For Better or for Worse
From the Dust Bowl to the condo bubble--75 years is long enough for many reversals of fortune.
By Research by Kate Bonamici and Chris Zappone

(FORTUNE Magazine) – "The 75 public e-businesses closest to running out of cash... The farther out a company is from the sun, the more months it should survive." Feb. 5, 2001

How High the Bull?

The Dow Jones industrial average has vaulted 66% from its August 1982 low to the recent high of 1287--stocks are no longer cheap. Their dividend yields now pale before those of safe U.S. government bonds. The economic recovery that has given the stock market much of its thrust is slowing. Yet despite all the cautionary lights flashing on Wall Street, some of its wisest heads are plotting a line leading to 2000 on the Dow, or more, within three years.

-- Feb. 6, 1984

"In the Wall Street district alone, 850 miles of ticker-tape are used daily."

-- February 1930

The Great American Boom is on, and there is no measuring it; the old yardsticks won't do.... There is a powerful, a consuming demand for everthing that one can eat, wear, enjoy, burn, read, patch, dye, repair, paint, drink, see, smell, ride, taste, and rest in. The nylon is the symbol of 1946--at any given time of day, all over the U.S., thousands of women are patiently shuffling into hosiery stores.... Everything that is made is bought up as fast as it appears. There seems to be no bottom to the demand, no bottom to the American purse.

-- Sidney Olsen, "The Boom," June 1946

Some of the thousands of uranium miners who descended on Moab, Utah, and the surrounding plateaus during a rush on the heavy metal supported in part by the Atomic Energy Commission. August 1954

Skyscrapers: The Paper Spires

In February, 1930, the block on Fifth Avenue between Thirty-third and Thirty-fourth Streets in New York looked like a corner in Ypres. There were a few chunks of mortar and a few fragments of the walls of the old Waldorf-Astoria Hotel along the north side of the block. There were a few newly excavated holes in the center. There was a long curving wooden ramp for the trucks. And that was all.

In February, 1930, the steel for the new Empire State Building to rise on the Waldorf site was pig iron and ore in Pennsylvania yards or metal under process in the mills of the U.S. Steel Corporation. The limestone was uncut blocks in the quarries of Indiana or a part, still, of the underpinning of that resounding state. The bricks were clay in the clay banks of New York.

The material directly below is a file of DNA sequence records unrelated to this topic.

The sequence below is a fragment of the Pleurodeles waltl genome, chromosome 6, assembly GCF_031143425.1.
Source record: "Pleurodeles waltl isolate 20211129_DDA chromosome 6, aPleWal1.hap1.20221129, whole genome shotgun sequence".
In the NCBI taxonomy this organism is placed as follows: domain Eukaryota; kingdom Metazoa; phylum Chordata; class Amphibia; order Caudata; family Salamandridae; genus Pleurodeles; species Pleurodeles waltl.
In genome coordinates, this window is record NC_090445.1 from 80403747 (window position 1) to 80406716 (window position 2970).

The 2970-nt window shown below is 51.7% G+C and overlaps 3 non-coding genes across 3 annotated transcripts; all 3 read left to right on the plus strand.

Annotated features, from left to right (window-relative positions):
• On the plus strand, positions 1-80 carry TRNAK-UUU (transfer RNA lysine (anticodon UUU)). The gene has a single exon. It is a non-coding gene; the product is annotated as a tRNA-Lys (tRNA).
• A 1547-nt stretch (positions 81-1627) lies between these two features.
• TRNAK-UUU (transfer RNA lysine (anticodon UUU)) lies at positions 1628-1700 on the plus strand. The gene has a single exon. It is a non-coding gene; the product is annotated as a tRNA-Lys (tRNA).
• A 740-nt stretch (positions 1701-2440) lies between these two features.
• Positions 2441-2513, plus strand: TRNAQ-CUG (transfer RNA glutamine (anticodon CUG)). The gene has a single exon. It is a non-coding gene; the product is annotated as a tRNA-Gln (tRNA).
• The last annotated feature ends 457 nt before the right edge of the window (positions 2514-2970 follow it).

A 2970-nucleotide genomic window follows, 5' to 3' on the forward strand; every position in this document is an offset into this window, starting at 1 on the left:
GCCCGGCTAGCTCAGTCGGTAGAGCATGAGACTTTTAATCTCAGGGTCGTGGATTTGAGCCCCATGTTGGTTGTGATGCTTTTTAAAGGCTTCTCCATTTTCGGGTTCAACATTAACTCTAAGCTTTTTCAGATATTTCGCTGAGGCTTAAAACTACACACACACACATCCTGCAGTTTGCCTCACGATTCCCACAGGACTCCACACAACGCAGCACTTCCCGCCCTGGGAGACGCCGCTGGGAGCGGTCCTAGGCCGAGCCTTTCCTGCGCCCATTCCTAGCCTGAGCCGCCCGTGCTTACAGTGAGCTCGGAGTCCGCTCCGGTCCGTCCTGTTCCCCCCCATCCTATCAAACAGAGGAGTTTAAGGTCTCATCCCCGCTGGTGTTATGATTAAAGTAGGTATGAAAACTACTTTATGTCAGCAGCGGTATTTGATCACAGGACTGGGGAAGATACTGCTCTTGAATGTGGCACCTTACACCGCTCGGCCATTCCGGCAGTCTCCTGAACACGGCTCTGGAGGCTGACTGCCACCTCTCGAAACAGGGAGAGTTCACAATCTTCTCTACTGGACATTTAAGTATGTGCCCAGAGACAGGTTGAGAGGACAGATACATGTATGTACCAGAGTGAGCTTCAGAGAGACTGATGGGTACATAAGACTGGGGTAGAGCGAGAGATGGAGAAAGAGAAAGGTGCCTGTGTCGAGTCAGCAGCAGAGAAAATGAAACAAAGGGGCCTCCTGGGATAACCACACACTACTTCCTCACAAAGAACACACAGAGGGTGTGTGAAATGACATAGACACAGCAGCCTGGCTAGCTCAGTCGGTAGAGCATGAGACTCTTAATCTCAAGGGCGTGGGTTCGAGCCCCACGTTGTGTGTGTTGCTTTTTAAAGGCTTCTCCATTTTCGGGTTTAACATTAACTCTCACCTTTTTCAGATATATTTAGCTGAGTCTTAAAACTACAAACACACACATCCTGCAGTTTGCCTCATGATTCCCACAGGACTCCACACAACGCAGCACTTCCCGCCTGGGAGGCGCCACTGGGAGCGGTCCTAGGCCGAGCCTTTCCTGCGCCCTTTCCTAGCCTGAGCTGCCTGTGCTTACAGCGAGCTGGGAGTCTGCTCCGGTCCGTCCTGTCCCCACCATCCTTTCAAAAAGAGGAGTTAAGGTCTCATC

And already in February, 1930, the Empire State Building existed. It existed not only on paper but in time. It leaned forward in a definite and certain sequence from that February day to a day fifteen months in the future when the calendrical earth should have swung its foundations into their final place beneath the last flag rope on the roof.

--September 1930

"The Worst, Most Ruinous, Costliest drought in U.S. history : Roundabout the first of May, 1933, in many parts of the Dakotas, it quit raining, and the barbecue began. "

-- James Agee, October 1934

The War of 1939, special insert

During the night of Thursday, August 31, while this issue of FORTUNE was being sent to the printer for final closing, Hitler marched into Poland. All night the teletype rattled out the unbelievable news. Little groups of writers and researchers stood in the editorial offices reading the long streamers of tape, stumbling for the first time over the strange Polish names, and returning to their desks to finish up their jobs as best they could.... So in the dawn the staff finished "October." And they walked out among the gray deserted buildings of the city with the feeling that they had closed, not an issue of the magazine, but an era in human affairs.

--October 1939

Research by Kate Bonamici and Chris Zappone